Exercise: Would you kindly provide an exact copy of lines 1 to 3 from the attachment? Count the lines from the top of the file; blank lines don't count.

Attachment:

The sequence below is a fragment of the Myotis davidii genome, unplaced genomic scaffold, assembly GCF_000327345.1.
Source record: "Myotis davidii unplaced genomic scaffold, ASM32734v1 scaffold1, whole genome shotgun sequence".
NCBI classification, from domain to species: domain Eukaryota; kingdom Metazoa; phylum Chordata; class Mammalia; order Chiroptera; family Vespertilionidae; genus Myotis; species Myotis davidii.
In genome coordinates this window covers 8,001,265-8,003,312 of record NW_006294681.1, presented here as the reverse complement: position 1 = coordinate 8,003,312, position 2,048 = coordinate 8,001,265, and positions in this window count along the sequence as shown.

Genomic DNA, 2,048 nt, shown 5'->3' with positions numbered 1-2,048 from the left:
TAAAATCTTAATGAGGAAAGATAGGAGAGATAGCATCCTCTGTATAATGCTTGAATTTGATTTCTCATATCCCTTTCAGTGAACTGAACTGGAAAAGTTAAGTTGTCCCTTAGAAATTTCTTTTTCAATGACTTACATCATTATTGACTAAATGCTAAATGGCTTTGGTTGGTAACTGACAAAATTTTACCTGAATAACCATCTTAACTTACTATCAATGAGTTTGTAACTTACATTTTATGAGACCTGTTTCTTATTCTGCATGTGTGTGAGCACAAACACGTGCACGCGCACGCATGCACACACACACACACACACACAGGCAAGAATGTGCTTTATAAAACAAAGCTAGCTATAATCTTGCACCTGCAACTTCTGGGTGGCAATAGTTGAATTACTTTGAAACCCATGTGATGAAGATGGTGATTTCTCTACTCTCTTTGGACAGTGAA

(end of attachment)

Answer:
The sequence below is a fragment of the Myotis davidii genome, unplaced genomic scaffold, assembly GCF_000327345.1.
Source record: "Myotis davidii unplaced genomic scaffold, ASM32734v1 scaffold1, whole genome shotgun sequence".
NCBI classification, from domain to species: domain Eukaryota; kingdom Metazoa; phylum Chordata; class Mammalia; order Chiroptera; family Vespertilionidae; genus Myotis; species Myotis davidii.